KDE 4.5 libraries problem with Skype

Duncan 1i5t5.duncan at cox.net
Tue Aug 31 03:35:54 BST 2010

Manuel Escudero posted on Mon, 30 Aug 2010 18:48:54 -0500 as excerpted:

> I have installed Fedora 13 Goddard x86_64 in my machine and I've updated
> to KDE 4.5, in order to run Skype I installed some 32 bit Qt libraries
> and when I installed the new KDE desktop I had to remove them because
> KDE 4.4 uses the "1:4.6" version of these libraries and KDE 4.5 the
> "1:4.7"... Now I have KDE 4.5 and everything is fine but I can't run
> lastest Skype because it needs the "1:4.6" Qt libraries, it doesn't work
> with the new ones, but if I remove the new ones and I replace them with
> the older ones, many apps seem to be "downgraded" or they just don't
> work anymore... Does this mean we're not having Skype in any KDE Linux
> distro of 64 bit with the new KDE 4.5 installed?
> Many users need skype (in my case I'm running it in a Windows 7 VM) But
> without it we can't offer a reliable service to the Linux User who uses
> Skype...

Of course, skype's proprietary servant-ware.  They have no respect for 
your freedom and you're at their mercy, as here.  At least when kde 
dropped kde3, it was possible for someone to pick up the pieces and 
continue with it, and that's exactly what has happened (tho their success 
over a longer term remains to be seen).  With proprietaryware, you're 
simply left "up a creek without a paddle", as they say, totally at the 
mercy of the provider who has already demonstrated a lack of respect for 
the rights of their users, in terms of what the provider chooses to do 
support-wise and upgrade-wise.  This is just one more example (tho I 
expect they will eventually upgrade).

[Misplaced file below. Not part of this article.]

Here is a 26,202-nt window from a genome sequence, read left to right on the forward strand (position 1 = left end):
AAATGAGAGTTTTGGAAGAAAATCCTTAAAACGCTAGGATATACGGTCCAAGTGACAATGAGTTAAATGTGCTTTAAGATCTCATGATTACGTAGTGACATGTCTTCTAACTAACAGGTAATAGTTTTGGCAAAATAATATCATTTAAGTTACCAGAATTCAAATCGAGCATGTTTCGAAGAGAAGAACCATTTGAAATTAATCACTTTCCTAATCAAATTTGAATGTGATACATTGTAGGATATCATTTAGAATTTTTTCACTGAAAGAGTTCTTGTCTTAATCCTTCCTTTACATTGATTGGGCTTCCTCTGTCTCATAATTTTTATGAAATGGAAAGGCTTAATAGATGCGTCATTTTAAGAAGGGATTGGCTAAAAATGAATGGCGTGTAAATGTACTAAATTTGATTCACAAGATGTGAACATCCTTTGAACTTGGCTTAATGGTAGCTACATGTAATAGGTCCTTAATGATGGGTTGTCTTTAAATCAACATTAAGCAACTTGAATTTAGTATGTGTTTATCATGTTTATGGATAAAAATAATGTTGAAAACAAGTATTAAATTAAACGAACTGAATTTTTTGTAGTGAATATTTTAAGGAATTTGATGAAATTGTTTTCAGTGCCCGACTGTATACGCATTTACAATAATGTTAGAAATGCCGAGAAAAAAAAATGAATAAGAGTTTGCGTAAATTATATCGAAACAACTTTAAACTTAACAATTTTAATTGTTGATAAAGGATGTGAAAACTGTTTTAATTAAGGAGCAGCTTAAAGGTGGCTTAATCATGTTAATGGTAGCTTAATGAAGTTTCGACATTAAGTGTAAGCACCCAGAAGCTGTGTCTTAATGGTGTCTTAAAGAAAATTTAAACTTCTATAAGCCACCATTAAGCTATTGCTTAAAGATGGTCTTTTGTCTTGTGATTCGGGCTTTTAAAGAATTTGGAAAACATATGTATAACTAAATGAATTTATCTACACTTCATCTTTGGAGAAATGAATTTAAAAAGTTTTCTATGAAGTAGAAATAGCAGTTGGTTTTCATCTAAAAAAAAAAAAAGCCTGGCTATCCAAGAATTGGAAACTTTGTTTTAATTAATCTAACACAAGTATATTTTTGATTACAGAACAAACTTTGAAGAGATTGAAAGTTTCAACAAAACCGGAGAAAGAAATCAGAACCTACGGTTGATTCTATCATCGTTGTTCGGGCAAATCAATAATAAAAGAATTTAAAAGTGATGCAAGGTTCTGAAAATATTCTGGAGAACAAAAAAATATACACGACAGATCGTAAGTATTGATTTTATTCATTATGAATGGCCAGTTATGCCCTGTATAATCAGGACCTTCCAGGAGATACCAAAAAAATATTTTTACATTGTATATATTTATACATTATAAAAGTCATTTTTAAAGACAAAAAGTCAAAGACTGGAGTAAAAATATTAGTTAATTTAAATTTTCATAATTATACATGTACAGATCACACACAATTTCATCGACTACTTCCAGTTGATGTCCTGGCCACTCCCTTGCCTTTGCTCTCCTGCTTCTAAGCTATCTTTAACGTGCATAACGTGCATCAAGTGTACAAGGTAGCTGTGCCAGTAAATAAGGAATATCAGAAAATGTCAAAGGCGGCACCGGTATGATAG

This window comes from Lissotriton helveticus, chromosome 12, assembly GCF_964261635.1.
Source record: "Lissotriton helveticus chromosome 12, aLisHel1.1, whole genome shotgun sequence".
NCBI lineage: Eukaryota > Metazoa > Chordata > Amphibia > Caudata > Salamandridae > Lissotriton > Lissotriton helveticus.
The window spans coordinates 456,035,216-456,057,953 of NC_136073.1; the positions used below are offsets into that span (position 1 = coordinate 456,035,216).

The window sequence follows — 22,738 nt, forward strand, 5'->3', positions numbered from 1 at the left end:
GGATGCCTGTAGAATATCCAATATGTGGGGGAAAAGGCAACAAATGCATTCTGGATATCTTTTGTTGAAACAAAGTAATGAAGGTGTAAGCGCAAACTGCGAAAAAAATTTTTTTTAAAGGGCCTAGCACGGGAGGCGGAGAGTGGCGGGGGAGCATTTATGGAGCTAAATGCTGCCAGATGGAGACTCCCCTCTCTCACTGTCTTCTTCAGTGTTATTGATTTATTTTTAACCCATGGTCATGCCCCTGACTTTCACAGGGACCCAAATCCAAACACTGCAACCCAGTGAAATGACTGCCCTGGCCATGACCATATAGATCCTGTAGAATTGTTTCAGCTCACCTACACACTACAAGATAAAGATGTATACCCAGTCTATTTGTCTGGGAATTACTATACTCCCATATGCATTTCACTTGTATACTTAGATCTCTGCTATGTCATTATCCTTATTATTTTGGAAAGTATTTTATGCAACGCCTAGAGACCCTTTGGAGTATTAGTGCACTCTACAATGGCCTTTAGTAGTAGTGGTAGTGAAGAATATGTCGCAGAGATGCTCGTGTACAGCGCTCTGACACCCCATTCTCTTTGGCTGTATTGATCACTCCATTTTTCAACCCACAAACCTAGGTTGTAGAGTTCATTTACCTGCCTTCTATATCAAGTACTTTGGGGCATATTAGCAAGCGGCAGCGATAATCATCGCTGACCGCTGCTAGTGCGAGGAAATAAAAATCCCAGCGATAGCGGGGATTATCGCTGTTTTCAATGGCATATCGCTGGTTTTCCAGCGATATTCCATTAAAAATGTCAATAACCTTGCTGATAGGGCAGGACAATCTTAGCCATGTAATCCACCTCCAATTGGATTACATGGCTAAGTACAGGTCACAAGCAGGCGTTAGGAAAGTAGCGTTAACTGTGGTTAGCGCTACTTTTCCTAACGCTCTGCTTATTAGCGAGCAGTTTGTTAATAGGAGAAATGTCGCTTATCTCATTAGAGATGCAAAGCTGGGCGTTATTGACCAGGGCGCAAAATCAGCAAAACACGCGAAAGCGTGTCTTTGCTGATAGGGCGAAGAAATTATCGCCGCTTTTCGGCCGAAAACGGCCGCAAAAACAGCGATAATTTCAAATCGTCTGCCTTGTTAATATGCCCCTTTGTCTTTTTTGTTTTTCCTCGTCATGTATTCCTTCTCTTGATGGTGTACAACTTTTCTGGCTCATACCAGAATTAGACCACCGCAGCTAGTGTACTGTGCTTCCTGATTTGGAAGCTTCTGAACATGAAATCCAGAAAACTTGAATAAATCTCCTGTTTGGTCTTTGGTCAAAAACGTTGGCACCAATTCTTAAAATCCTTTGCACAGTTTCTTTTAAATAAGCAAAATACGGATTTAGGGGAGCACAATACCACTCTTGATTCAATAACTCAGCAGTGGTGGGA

Now I'm not going to pretend to be able to make the choice for someone 
else, as unlike some softwaire providers, I actually do respect the 
freedom of others (tho as it is said, their freedom ends where my nose 
begins... tho unfortunately, many don't see it that way).  However, it's a 
definite risk that people take, and they really should be aware of the 
implications of their choice when they make it.  Once they are, great, but 
too often people don't realize those implications, which is just... sad.  
If this post causes one person to think a bit before they make the choice, 
regardless of which choice they then make, it has done its job.

All that said, for those who /do/ go prorietary for some of their 

At least for amd64 (aka x86_64), the problem shouldn't be too bad, because 
32-bit and 64-bit libraries can be kept in different locations and 
shouldn't interfere with each other.  If you're running 64-bit kde, then 
you're using 64-bit qt4 libraries.  They should be upgradeable without 
worrying about any 32-bit versions of the libraries you may have to keep 
around for compatibility with black-box software that hasn't upgraded yet, 
and that you have no practical way of fixing the upgrade issues with 

Now, whether the package manager is sufficiently advanced to properly 
track both the 32-bit and 64-bit versions separately, is an entirely 
different question.  I'm on Gentoo, and know our package managers have 
problems in that regard (tho I also know there's a documented solution, 
which I use to solve a different problem, as I have a separate 32-bit 
build-image chroot install on my main 64-bit machine, which I use to build 
the Gentoo image for my 32-bit-only netbook), but I had actually thought 
that Fedora was a leader in multi-lib compatibility, and am surprised 
you're having the issue, there.

But as I mentioned, there is definitely a solution possible.  If your 
package manager can't handle it directly, one possible workaround is a 32-
bit chroot install on the same machine.

Actually, the same solution should work for 32-bit/32-bit as well.  Just 
because the main native install is 64-bit doesn't make it different in 
that regard.  A 32-bit system should be able to handle a separate chrooted 
install, with one upgraded and the other kept at early versions for 
compatibility reasons.

Of course, that's a bit extreme.  A reasonable multilib solution will work 
in most cases.  I'm just pointing out that if it's not provided by your 
distributor, there are ways of taking the solution into your own hands, 
even if they are a lot more work at the individual system level (as 
opposed to the distribution level) than a multilib solution would be, for 
the same problem.

Duncan - List replies preferred.   No HTML msgs.
"Every nonfree program has a lord, a master --
and if you use the program, he is your master."  Richard Stallman

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